I am looking to sharpen a knife, and i seem to be out of oil... Is there a quick hack or home substitute i could use for this? I have 3-in-1 oil (white bottle) but aside from that (in terms of tool oil) all i have is the standard home/cooking stuff, Vegetable, Mineral, Olive, etc.

  • 4
    3-in-1 or mineral oil should work for oilstones. I wouldn't use a vegetable oil, and certainly not a drying oil.
    – keshlam
    Jul 20, 2016 at 11:40
  • The 3-in-1 was what i was hoping to hear.
    – grmartin
    Jul 20, 2016 at 11:45
  • Water. I'm not an expert and I really don't know about oil stones but, for my restaurant, we all use stones soaked in water and would never use oil. It's something taught to me by a couple of chefs long ago.
    – Rob
    Jul 20, 2016 at 11:48
  • 2
    Water stones are a different composition from oil stones. Either can work, but don't confuse them.
    – keshlam
    Jul 20, 2016 at 15:44

2 Answers 2


I regularly use 3-in-1 on my oilstones, to no ill effect. A commercial honing oil is thinner, but as long as it can float the metal particles, you're good. You can clean some out with a spray of WD-40, if it's starting to fill up.

(The knife aficionados are going to hate this answer. It's got 3-in-1 and WD-40 in the same paragraph.)


Most commercial honing oils are heavy "naphthenic" oils and "light" mineral oil. Which basically means a thinned (mixture of) oil(s).

The weight of mineral oil is a matter of carbon chain length. The longer the chain, the heavier and thicker (more viscous) the oil is. Now, mineral oil comes from petroleum. Honing oil is not like food grade mineral oil (which is comparable in viscosity, but has chain length of about 29 carbons; whereas vegetable oils have carbon lengths of usually 12 - 18 carbons).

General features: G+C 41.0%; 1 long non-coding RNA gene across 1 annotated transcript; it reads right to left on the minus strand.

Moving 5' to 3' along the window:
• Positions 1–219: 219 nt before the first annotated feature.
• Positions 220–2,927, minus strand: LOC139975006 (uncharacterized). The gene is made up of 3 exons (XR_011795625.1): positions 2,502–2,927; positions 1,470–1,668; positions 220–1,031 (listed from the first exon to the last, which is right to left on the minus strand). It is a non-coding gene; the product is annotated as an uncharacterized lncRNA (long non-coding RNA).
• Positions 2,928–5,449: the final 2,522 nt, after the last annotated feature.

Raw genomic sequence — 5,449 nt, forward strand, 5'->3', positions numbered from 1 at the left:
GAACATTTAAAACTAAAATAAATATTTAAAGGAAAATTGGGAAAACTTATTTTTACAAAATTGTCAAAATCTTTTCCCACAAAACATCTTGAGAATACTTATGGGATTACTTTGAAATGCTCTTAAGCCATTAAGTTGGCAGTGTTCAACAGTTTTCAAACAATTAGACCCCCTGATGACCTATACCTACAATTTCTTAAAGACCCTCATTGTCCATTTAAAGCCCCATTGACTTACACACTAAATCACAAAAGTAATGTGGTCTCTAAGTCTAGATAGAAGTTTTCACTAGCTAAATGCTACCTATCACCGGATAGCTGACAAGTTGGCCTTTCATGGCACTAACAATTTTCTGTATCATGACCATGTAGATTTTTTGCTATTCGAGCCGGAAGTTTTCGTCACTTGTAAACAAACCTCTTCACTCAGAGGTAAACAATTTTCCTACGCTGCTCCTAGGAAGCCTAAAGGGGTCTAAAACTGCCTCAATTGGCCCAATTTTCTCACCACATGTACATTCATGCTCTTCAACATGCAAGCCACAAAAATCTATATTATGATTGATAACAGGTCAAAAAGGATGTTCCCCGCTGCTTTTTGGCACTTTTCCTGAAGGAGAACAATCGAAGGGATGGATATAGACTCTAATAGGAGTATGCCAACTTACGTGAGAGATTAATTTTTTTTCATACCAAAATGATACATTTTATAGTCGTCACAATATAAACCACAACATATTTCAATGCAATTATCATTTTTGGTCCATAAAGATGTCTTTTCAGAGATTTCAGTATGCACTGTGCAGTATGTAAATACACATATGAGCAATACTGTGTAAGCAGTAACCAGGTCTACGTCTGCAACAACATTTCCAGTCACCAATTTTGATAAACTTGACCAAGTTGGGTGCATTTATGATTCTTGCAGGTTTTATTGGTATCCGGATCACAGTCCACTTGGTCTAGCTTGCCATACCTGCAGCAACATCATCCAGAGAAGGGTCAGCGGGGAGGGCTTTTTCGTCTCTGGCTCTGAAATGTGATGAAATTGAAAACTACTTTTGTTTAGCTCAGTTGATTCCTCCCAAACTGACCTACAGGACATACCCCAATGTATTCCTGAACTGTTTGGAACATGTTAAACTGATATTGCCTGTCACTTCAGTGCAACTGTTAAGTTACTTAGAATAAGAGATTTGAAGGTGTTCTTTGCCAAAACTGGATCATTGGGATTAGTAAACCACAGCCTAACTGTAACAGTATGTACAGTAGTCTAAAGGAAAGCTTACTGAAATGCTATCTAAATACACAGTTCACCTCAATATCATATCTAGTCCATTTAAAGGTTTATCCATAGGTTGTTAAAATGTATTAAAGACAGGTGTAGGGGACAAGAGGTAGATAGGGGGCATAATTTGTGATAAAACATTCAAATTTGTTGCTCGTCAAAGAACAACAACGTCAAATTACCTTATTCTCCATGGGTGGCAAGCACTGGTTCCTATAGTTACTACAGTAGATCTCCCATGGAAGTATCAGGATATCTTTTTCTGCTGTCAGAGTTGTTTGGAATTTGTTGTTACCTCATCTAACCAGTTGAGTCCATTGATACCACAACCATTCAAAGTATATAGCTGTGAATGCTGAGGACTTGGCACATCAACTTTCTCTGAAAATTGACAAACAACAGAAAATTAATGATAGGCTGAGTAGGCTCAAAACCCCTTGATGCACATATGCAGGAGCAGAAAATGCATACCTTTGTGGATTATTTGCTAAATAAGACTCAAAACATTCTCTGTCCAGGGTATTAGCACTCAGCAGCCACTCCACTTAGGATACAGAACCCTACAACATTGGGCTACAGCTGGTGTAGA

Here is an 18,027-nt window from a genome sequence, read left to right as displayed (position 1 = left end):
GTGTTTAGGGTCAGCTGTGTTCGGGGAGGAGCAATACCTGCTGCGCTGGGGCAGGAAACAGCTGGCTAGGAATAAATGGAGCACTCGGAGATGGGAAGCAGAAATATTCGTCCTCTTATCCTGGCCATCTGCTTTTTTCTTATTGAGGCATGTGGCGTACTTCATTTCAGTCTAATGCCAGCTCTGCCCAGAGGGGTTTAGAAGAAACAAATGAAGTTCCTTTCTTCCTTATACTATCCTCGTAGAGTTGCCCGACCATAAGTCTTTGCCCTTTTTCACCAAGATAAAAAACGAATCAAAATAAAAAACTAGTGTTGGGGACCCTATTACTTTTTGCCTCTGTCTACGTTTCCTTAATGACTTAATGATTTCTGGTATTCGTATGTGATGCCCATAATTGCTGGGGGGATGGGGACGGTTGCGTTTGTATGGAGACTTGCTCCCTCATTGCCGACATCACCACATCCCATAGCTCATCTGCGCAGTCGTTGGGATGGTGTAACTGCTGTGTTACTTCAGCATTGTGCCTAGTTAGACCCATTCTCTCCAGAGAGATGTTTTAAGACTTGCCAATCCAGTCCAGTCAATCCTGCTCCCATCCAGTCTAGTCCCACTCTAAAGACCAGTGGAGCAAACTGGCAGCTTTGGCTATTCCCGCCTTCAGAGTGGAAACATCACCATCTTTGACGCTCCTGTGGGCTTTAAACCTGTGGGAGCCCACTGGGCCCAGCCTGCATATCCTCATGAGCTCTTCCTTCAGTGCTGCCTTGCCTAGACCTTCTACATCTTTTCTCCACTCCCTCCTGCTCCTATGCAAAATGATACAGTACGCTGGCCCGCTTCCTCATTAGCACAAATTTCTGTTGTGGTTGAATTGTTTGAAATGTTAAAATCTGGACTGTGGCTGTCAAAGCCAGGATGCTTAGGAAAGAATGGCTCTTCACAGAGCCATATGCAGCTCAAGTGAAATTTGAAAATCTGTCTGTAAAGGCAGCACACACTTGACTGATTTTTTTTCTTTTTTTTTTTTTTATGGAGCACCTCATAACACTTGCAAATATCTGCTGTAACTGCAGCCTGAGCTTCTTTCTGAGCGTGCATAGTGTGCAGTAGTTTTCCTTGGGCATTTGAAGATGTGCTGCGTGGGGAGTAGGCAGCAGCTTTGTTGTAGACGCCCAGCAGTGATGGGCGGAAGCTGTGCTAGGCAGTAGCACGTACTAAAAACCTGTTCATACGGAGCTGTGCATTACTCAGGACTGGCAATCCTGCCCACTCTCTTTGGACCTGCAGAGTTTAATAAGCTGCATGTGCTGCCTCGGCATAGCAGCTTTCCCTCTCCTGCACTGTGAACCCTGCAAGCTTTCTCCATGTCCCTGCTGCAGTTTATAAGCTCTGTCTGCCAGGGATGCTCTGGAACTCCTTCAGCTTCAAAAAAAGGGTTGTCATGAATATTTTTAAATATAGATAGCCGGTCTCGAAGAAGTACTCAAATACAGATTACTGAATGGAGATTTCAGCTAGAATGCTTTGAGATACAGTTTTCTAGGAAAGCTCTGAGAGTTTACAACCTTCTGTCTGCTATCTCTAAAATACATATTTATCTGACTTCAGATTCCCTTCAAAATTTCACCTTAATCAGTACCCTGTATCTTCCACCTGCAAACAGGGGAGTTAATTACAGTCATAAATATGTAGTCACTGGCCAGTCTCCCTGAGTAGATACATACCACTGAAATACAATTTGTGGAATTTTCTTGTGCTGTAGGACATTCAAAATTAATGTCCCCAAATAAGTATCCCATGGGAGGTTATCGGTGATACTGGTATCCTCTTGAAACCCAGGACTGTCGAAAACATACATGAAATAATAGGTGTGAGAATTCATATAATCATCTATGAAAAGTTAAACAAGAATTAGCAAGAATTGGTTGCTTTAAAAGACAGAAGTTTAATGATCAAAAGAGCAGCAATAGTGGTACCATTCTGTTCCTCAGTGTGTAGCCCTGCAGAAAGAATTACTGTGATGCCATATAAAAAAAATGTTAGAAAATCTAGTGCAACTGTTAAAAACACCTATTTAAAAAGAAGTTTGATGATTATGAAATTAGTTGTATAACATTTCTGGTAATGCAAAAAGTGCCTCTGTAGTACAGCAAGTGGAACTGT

Honing-mineral oil is lighter in viscosity and has shorter chains than food grade mineral oil (like 17 - 27 carbons). And naptha, technically isn't really an oil at all (again, oils are chains of carbons). Naphtha looks like a figure 8, of carbons. But heavy naphthenic oils would be a slurry of naphtha and other substances with similar boiling points.

However, I've seen people use spit, grape jelly, tongue oil, 3-in-1, baby oil, used motor oil, and used transmission fluid to sharpen blades. So, I suppose it doesn't matter very much what you use... but I would recommend oils derived from petroleum, especially because (besides being more viscous than good honing oil) vegetable oils contain fatty acids, which can incite rusting (not as bad as saliva though). With all that being said, viscosity is probably the next most important characteristic.

If I were making a commercial or professional use honing oil, I would aim for a viscosity like that of commercial blends (about 9 centistokes at 40°C). Again, commercial blends are a mixture of heavy naphtha (viscosity of about 0.55 centistokes at 40°C) light mineral oil with a nominal viscosity of 70 (or 12.61 cStokes at 40°C). Note: the nominal viscosity of mineral oil (70-355) is nothing like motor oil (eg 10W30 has viscosity of about 64 cSt at 40°C... at 100°C it's about 10 cSt).

Baby oil has a nominal viscosity of about 72 (or 13 cStokes at 40°C). Naphtha for lighers has a viscosity of about 0.3 cStokes at 40°C. Mixing different weights might achieve a similar effect... but if you could use something else having a viscosity in between 0.3 cSt and 13 cSt (at 40°C), I think it would work a little better. So, for what it's worth, kerosene (defined as 10 - 16 carbon chain molecules) has a viscosity of 1.46 cSt @ 40°C and deisel has a viscosity of about 7.9 @ 40°C.

The viscosity of one particular base for a commercial honing oil (ingredients are listed as Mineral oil, Petroleum Distillates- Hydrotreated, and (mild) Light Naphthenic) is listed at 9.15cSt.

So, I would try a mixture like:

  • 6 parts baby oil (13cSt)
  • 2 parts naphtha for lighters (0.3cSt)
  • 1 part deisel- 1D grade fuel (1.46cSt, very rough average)
  • 1 part kerosene (7.9cSt)

Mathematically estimating the viscosity: (6x13 + 2x0.3 + 1.46 + 7.9)/10 = (roughly) 8.8 cSt. This is not really the way to determine viscosity (which depends on density of the liquids... in this example, it's being ignored), but it should be close (like within 10%).

  • Well I never thought much about the chemical science of it. This is quite enlightening. Thank you.
    – grmartin
    Jul 20, 2016 at 16:27

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